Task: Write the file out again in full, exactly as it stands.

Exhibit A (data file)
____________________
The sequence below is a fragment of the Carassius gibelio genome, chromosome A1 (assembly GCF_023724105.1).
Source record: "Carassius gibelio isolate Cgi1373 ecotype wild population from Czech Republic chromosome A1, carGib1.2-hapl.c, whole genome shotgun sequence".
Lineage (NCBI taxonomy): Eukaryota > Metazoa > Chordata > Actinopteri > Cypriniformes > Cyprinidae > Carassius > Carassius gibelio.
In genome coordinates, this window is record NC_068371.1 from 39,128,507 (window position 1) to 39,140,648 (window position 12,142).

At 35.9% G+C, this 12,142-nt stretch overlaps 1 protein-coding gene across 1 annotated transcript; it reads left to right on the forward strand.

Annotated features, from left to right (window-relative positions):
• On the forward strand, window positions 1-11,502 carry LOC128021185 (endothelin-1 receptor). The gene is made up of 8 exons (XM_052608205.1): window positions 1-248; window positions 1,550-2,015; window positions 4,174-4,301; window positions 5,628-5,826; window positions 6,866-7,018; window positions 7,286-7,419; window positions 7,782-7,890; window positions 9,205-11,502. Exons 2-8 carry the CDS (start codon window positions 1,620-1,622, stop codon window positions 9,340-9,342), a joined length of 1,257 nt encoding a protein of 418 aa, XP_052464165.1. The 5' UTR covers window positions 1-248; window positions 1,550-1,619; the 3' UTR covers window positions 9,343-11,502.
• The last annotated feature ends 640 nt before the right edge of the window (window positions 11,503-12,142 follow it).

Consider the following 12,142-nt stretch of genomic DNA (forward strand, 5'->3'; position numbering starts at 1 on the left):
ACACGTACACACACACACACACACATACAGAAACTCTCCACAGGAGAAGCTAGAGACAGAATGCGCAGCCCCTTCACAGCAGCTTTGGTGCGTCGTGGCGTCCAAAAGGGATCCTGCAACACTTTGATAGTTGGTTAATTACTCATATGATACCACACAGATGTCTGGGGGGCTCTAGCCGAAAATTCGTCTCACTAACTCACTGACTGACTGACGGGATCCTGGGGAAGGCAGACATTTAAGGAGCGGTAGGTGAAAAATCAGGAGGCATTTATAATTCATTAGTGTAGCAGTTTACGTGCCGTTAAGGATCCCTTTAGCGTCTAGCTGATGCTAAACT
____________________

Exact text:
The sequence below is a fragment of the Carassius gibelio genome, chromosome A1 (assembly GCF_023724105.1).
Source record: "Carassius gibelio isolate Cgi1373 ecotype wild population from Czech Republic chromosome A1, carGib1.2-hapl.c, whole genome shotgun sequence".
Lineage (NCBI taxonomy): Eukaryota > Metazoa > Chordata > Actinopteri > Cypriniformes > Cyprinidae > Carassius > Carassius gibelio.
In genome coordinates, this window is record NC_068371.1 from 39,128,507 (window position 1) to 39,140,648 (window position 12,142).

At 35.9% G+C, this 12,142-nt stretch overlaps 1 protein-coding gene across 1 annotated transcript; it reads left to right on the forward strand.

Annotated features, from left to right (window-relative positions):
• On the forward strand, window positions 1-11,502 carry LOC128021185 (endothelin-1 receptor). The gene is made up of 8 exons (XM_052608205.1): window positions 1-248; window positions 1,550-2,015; window positions 4,174-4,301; window positions 5,628-5,826; window positions 6,866-7,018; window positions 7,286-7,419; window positions 7,782-7,890; window positions 9,205-11,502. Exons 2-8 carry the CDS (start codon window positions 1,620-1,622, stop codon window positions 9,340-9,342), a joined length of 1,257 nt encoding a protein of 418 aa, XP_052464165.1. The 5' UTR covers window positions 1-248; window positions 1,550-1,619; the 3' UTR covers window positions 9,343-11,502.
• The last annotated feature ends 640 nt before the right edge of the window (window positions 11,503-12,142 follow it).

Consider the following 12,142-nt stretch of genomic DNA (forward strand, 5'->3'; position numbering starts at 1 on the left):
ACACGTACACACACACACACACACATACAGAAACTCTCCACAGGAGAAGCTAGAGACAGAATGCGCAGCCCCTTCACAGCAGCTTTGGTGCGTCGTGGCGTCCAAAAGGGATCCTGCAACACTTTGATAGTTGGTTAATTACTCATATGATACCACACAGATGTCTGGGGGGCTCTAGCCGAAAATTCGTCTCACTAACTCACTGACTGACTGACGGGATCCTGGGGAAGGCAGACATTTAAGGAGCGGTAGGTGAAAAATCAGGAGGCATTTATAATTCATTAGTGTAGCAGTTTACGTGCCGTTAAGGATCCCTTTAGCGTCTAGCTGATGCTAAACT